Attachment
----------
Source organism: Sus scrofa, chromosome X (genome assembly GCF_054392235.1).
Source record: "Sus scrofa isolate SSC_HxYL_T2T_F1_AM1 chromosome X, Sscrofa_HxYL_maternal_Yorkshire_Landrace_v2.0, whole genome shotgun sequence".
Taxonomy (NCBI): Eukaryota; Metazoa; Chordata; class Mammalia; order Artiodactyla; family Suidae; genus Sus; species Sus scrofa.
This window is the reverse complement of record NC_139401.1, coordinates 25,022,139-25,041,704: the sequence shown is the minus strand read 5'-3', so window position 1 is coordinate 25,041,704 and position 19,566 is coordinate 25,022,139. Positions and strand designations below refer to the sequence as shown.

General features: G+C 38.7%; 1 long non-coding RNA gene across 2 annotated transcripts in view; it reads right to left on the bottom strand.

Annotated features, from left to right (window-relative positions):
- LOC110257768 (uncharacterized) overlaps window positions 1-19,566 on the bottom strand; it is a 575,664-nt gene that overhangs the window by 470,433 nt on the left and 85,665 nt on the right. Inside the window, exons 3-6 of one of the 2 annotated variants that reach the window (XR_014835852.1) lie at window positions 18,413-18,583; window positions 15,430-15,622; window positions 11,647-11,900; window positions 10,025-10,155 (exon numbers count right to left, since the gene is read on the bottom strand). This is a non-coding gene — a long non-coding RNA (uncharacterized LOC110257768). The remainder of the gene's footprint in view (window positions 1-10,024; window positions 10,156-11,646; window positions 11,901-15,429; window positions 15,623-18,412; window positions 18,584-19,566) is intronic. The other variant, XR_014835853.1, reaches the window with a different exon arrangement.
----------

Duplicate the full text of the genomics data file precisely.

Source organism: Sus scrofa, chromosome X (genome assembly GCF_054392235.1).
Source record: "Sus scrofa isolate SSC_HxYL_T2T_F1_AM1 chromosome X, Sscrofa_HxYL_maternal_Yorkshire_Landrace_v2.0, whole genome shotgun sequence".
Taxonomy (NCBI): Eukaryota; Metazoa; Chordata; class Mammalia; order Artiodactyla; family Suidae; genus Sus; species Sus scrofa.
This window is the reverse complement of record NC_139401.1, coordinates 25,022,139-25,041,704: the sequence shown is the minus strand read 5'-3', so window position 1 is coordinate 25,041,704 and position 19,566 is coordinate 25,022,139. Positions and strand designations below refer to the sequence as shown.

General features: G+C 38.7%; 1 long non-coding RNA gene across 2 annotated transcripts in view; it reads right to left on the bottom strand.

Annotated features, from left to right (window-relative positions):
- LOC110257768 (uncharacterized) overlaps window positions 1-19,566 on the bottom strand; it is a 575,664-nt gene that overhangs the window by 470,433 nt on the left and 85,665 nt on the right. Inside the window, exons 3-6 of one of the 2 annotated variants that reach the window (XR_014835852.1) lie at window positions 18,413-18,583; window positions 15,430-15,622; window positions 11,647-11,900; window positions 10,025-10,155 (exon numbers count right to left, since the gene is read on the bottom strand). This is a non-coding gene — a long non-coding RNA (uncharacterized LOC110257768). The remainder of the gene's footprint in view (window positions 1-10,024; window positions 10,156-11,646; window positions 11,901-15,429; window positions 15,623-18,412; window positions 18,584-19,566) is intronic. The other variant, XR_014835853.1, reaches the window with a different exon arrangement.